Here’s a brief thing Greta Christina had to say about criticism of the book version of “50 Shades” (which she says she hasn’t read).
“I don’t think every piece of fiction has to provide a model of what people should act like. That’s true if the fiction is aiming to be realistic and shine a light on real life — and it’s true if the fiction is aiming to be a fantasy. It’s okay to write about human reality in ways that are morally complex and acknowledge human imperfection. And it’s okay to write about fantasies that are entirely unrealistic, just fun things to imagine. Not every piece of fiction has to be a preachy morality play, in which the good are universally rewarded and the wicked are universally punished.”
The book and movie obviously appeal to a lot of women, most of whom I’m sure would no sooner accept Christian Grey’s abusive behavior in reality than Twilight fans would date a blood-sucking vampire. But I’m not inclined to feel all that judgmental about indulging the fantasy. There are plenty of even more ridiculous things in your typical action flick or superhero movie. Hell, Christian Grey is Batman. No, seriously. Imagine if Bruce Wayne, instead of dumping money into cool crime-fighting gadgets, had simply focused all his resources on his sexy playboy persona. Christian has got the giant mega-corporation with an ambiguous business model (not once in the movie do we ever hear what Grey Enterprises does; we only hear him occasionally yelling silly things into a phone like “You tell them they haven’t GOT 24 hours!!”). He’s got the cool cars. He has unlimited talents, except instead of being a super awesome detective, martial artist, and “scientist,” 27 year old Christian is an incredible piano player, has the world’s greatest network of creepy surveillance equipment, and he’s got piloting skills that would be the envy of the US Air Force. Instead of a bat cave, he has a bat sex dungeon. He’s just Batman, okay? Or Tony Stark. Just go with it.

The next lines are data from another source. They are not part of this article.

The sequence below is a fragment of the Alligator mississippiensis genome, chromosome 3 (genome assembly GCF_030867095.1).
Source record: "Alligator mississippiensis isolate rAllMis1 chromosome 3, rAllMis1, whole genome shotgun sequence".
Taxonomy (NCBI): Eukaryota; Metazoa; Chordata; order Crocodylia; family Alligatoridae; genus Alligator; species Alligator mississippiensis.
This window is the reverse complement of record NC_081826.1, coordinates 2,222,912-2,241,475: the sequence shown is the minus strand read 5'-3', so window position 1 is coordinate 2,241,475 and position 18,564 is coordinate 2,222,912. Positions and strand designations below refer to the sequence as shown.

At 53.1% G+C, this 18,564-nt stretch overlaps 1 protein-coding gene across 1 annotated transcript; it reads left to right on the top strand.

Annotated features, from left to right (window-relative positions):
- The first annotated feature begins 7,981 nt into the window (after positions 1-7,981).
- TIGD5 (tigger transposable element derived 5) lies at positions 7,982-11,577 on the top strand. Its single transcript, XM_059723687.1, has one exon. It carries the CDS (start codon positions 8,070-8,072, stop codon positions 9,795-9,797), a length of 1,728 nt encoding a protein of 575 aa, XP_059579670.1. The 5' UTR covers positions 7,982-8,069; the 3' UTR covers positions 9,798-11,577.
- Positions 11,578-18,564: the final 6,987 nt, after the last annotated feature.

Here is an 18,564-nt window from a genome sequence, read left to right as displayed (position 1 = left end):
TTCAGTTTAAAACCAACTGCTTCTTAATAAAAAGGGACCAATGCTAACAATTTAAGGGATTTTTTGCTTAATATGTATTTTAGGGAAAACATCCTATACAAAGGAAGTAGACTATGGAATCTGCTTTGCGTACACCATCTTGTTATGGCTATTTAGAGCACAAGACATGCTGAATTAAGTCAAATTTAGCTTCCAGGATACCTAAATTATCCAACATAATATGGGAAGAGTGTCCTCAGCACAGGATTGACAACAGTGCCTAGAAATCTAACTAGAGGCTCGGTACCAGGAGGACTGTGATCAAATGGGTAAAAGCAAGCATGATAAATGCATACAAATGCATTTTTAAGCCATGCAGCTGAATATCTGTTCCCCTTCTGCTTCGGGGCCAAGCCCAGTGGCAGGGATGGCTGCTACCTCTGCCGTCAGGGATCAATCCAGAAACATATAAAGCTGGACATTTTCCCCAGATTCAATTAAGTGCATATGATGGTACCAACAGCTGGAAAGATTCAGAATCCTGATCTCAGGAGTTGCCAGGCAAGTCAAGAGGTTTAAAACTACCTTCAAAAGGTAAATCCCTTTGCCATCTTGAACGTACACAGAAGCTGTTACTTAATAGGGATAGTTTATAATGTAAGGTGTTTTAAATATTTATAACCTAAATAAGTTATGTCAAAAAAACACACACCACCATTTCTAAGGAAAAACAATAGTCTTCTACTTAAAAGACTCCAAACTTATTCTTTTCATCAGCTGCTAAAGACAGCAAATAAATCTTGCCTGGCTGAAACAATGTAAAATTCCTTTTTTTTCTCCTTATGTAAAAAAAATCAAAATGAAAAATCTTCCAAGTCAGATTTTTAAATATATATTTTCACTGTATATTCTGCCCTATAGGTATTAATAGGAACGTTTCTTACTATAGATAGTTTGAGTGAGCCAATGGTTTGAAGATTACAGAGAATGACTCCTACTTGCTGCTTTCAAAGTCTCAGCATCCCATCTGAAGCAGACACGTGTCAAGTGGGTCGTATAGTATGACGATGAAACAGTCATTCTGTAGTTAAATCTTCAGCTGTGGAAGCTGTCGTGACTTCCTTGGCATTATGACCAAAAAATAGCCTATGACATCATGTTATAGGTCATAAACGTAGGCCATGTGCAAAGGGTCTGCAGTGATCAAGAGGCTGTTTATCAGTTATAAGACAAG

Meanwhile, Ana is… let’s say Luke Skywalker. A boring person with a boring life who just happens to be The Chosen One. But not chosen to have The Force, just chosen to see the Bat Sex Dungeon.
The relationship between Christian and Ana is thoroughly unhealthy, although I’ve read a trashy romance novel or two before, and this is not necessarily worse than that. Christian is a total creep, and if Ana had her shit together she would pick up the warning signs within a few minutes of meeting the guy, and get the hell out at once. She does not have her shit together, which is something that real life predators count on to keep their victims around. That’s terrible. Hang on a minute though, I’m about to say some things that were actually good about the movie.
Wait no, not quite yet. First I want to mention that the dialogue was hilarious. It was badly written, many lines sounded like nothing any normal human being would ever say, and the delivery did not help. I’m not really sure if Dakota Johnson and Jamie Dornan are bad actors, or if they were just doing the best they could with lines like “NO. YOU CAN’T LOVE ME.” or: “Why are you trying to change me?” “I’m not. It’s you that’s changing me.” But trust me, they sound awful.